It is the country’s diversity—geographical, linguistic, historical, social and cultural—that best embodies Morocco. Its plural identity has been shaped by a variety of influences.

Over time, Morocco has been able to make the richness of its civilizational, cultural and religious heritage and the combination of modernity and tradition the ingredients of highly successful change and the basis for harmonious progress and development.

Morocco at a glance

A truly unique place

At the crossroads of three worlds, Africa, Europe and the Mediterranean

As a country part of both the Greater Maghreb and the Arab world, located in North-West Africa, the Moroccan territory is bounded to the north by the
Strait of Gibraltar and the Mediterranean Sea, to the south by Mauritania, to the east by Algeria and to the west by the Atlantic Ocean.

Its geographical location, at the crossroads of three worlds between which it has always served as a link between Africa, the Mediterranean and Europe makes this land a true melting pot of civilizations.

Morocco covers a total area of 710,850 sq. m while its coastline stretches over 3,500 km.

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Morocco’s most famous cities

The Moroccan people

A Plural Cultural Identity.

On the border between Africa and Europe, Morocco has been rocked throughout its two thousand years of history by diverse influences. Berbers are the original inhabitants of Morocco, and throughout history they mixed with Jews and nomadic tribes from the south of the Kingdom.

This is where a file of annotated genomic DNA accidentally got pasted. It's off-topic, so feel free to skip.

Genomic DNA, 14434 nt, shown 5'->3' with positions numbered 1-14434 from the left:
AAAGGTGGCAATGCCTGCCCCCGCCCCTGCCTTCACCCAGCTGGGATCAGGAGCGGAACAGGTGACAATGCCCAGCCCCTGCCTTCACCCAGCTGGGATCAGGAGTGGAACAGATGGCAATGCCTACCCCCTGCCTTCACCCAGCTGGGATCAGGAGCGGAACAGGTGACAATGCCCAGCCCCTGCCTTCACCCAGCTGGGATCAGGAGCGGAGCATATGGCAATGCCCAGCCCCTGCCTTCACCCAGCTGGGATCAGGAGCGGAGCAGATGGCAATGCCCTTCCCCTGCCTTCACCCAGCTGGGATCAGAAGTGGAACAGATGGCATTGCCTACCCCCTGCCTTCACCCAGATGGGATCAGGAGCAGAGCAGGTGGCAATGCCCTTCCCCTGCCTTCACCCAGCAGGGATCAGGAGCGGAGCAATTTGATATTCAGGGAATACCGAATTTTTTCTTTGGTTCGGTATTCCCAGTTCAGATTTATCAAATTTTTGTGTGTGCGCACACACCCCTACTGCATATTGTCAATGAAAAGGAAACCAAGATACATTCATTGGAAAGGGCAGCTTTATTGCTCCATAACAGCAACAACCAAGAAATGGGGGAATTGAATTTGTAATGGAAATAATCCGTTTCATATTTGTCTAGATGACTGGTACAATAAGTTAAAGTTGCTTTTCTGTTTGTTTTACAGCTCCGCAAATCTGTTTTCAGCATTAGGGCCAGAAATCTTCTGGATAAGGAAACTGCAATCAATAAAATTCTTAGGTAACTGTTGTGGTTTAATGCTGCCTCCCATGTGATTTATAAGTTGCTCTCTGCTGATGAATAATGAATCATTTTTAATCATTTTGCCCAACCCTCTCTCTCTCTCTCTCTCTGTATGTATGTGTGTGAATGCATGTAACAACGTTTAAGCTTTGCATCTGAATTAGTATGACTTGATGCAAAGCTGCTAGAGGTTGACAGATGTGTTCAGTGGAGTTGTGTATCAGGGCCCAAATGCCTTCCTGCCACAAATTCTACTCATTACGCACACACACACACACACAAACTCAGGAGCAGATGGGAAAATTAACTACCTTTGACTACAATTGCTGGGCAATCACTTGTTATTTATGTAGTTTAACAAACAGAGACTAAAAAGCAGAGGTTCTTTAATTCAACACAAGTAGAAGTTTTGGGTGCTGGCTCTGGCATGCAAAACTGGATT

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Spoken languages

Richness in Plurilingualism

Morocco has two official languages, Amazigh and Arabic; the Moroccan Constitution officially recognizes Amazigh as an official language of the Kingdom, on the same footing as Arabic.

The new Constitution of 2011 also calls for the promotion of all Moroccan linguistic and cultural expressions, including Hassani, to clearly mark Morocco’s attachment to its Saharan roots.

As for Darija, it is the most widely spoken and understood language by all Moroccans; it is a form of dialectal Arabic with words borrowed from Berber, French and Spanish.

Today, in addition to Arabic, Amazigh and Darija, a large majority of Moroccans also speak French or Spanish and younger people are fluent in English.

From the origins to present day

Morocco, a nation steeped in history

Recent archeological discoveries trace its roots back to time immemorial.
Its several thousand-year-old civilization is the result of the passage of many conquerors: Phoenicians, Carthaginians, Mauritanians, Romans, Vandals, Byzantines, Visigoths.
The Arab conquest introduced Islam and marked the history of Morocco.

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A stable country

A constitutional monarchy and a citizen and participatory democracy.

His Majesty King Mohammed VI is the twenty-third monarch of the Alaouite dynasty.

“The King, Head of State, his Supreme Representative, Symbol of the unity of the Nation, Guarantor of the permanence and continuity of the State and Supreme Arbitrator between its institutions, shall ensure respect for the Constitution, the proper functioning of constitutional institutions, the protection of the democratic choice and the rights and freedoms of citizens and communities, and respect for the Kingdom’s international commitments.”

Article 42, Constitution of 2011

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Arts & crafts in Morocco

Traditional or contemporary, the richness of Moroccan art

Music, pottery, carpets, leather, jewelry, embroidery, gastronomy… Moroccan art is the result of the civilizational mixing that make up the history of the Kingdom. By being able to maintain its authenticity, Moroccan craftsmanship has been able to renew itself and adapt through time.

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